What is diabetes?

What is diabetes?

So before my diagnosis I had a little understanding of what diabetes is and its effects, but I suffered from many of the misconceptions that abound concerning the condition. 

There are two types of diabetes, helpfully called type 1 and type 2. 

In type 1 diabetes, your body does not produce insulin, usually not at all but in some cases, only in very small amounts, insufficient for the body’s needs. 

So briefly, what is insulin and what does it do? In the simplest of terms, insulin acts like a key to your body’s cells, unlocking them so that glucose, the main form of energy in the body can be utilised by the cells. 

No insulin means no glucose absorption, meaning a high blood suger level, possibly leading to a hyperglycaemic attack. (The opposite of which is a hypoglycaemic attack when blood sugar levels are low.)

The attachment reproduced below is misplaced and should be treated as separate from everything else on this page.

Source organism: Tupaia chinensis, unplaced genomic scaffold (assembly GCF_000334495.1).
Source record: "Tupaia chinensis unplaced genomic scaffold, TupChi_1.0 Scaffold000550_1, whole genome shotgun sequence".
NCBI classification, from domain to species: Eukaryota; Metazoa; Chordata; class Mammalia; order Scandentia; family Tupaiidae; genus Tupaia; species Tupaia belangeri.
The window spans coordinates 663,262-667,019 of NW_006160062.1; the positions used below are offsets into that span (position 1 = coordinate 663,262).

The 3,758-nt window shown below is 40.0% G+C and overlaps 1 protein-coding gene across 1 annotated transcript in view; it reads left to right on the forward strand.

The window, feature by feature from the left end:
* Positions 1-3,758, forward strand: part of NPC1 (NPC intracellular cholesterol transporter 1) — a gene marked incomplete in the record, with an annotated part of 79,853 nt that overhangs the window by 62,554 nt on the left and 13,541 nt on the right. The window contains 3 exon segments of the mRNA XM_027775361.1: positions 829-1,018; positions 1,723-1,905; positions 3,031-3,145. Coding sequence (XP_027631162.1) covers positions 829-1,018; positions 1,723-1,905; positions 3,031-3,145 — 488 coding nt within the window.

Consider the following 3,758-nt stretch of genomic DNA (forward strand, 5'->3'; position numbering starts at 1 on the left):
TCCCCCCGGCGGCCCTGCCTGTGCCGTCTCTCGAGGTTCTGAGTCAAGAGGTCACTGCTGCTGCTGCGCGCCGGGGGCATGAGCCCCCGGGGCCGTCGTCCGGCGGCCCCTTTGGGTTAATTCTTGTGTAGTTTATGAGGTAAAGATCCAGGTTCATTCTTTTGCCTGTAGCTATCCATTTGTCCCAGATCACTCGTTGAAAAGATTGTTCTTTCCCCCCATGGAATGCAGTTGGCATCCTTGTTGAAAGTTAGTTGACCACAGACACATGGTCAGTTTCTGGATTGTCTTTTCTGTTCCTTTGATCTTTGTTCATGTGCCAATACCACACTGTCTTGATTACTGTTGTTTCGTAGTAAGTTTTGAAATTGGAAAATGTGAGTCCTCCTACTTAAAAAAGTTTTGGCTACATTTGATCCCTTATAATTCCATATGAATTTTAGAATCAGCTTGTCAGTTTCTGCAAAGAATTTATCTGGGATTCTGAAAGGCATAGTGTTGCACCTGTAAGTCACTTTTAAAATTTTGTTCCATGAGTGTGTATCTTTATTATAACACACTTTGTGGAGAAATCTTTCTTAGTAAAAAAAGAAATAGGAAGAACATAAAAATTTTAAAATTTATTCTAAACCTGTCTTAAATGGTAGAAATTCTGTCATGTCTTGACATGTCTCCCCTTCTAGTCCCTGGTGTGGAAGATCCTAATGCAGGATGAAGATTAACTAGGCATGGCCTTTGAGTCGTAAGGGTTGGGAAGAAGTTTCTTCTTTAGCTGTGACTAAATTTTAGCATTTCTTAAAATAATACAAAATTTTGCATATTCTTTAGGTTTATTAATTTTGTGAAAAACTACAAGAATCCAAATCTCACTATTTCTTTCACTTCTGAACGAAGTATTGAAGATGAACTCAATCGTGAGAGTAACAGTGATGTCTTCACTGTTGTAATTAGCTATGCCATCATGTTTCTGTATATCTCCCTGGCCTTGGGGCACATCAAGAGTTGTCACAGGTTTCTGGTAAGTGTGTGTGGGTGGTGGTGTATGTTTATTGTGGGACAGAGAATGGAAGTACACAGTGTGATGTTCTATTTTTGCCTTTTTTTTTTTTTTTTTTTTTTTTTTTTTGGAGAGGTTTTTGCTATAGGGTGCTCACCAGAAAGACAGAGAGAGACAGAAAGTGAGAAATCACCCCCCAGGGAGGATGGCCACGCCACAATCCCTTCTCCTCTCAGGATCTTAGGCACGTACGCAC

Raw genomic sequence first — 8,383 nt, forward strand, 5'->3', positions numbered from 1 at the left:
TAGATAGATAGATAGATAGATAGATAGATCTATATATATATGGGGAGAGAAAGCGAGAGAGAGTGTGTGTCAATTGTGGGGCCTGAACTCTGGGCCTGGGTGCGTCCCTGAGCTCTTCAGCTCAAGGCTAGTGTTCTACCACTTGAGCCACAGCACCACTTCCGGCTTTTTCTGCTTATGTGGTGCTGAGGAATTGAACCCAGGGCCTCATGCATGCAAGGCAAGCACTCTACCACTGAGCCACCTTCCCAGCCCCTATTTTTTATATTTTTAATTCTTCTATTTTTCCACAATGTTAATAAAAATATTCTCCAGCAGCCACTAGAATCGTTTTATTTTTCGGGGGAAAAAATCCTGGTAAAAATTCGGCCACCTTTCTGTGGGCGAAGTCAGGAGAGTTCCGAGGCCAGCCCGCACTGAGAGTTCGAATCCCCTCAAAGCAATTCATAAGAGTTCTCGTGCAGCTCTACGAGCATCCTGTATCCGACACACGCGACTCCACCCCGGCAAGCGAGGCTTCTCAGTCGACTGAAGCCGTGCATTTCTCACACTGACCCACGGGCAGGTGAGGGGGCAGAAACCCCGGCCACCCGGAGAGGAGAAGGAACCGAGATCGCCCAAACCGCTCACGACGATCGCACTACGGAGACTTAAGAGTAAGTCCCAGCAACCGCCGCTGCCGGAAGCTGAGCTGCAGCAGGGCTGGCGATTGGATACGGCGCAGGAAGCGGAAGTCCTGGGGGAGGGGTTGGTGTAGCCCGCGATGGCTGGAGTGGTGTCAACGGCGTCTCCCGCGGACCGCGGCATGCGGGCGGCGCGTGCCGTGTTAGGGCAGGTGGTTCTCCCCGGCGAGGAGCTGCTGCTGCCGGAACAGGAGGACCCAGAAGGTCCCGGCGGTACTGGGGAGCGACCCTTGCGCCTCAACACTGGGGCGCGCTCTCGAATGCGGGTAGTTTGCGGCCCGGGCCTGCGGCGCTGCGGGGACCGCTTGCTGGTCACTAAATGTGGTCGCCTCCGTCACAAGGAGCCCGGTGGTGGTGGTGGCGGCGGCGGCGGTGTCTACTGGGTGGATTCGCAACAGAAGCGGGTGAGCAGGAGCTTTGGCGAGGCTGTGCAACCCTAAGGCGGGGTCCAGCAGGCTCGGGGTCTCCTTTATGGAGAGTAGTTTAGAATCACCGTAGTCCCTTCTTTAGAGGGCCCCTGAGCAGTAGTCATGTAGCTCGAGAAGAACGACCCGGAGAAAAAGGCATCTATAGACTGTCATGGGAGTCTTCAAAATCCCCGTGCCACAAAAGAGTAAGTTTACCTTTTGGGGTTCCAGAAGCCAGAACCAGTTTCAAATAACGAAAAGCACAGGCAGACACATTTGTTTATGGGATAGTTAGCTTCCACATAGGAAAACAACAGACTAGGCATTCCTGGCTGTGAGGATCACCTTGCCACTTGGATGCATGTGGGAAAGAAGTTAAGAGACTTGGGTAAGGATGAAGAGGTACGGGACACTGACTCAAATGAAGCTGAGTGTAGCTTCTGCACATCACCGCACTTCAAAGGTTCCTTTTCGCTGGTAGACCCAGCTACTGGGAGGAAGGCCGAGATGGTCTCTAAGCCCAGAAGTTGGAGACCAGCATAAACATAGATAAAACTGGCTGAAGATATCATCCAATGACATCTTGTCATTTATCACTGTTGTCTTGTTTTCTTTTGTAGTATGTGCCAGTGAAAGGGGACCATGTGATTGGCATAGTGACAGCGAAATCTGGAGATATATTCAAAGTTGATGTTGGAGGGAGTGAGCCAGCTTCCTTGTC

Type 1 diabetes is more often contracted at a young age and requires insulin injections to manage the condition. 
In type 2 diabetes, insulin is produced, but the “lock” on the cells is blocked by fats and cholesterol, so a large proportion of the insulin is rendered ineffective and once again, the cells don’t get enough energy and the glucose stays in the bloodstream. 

Type 2 diabetes is more often contracted in later life, particularly in people who are overweight or have a genetic predisposition to high cholesterol. (I was both.)

Type 2 diabetes can be managed, in most cases by switching to a low GI diet and taking more exercise. 

For more information, see Diabetes.org and if you feel symptomatic, please see a medical professional. 

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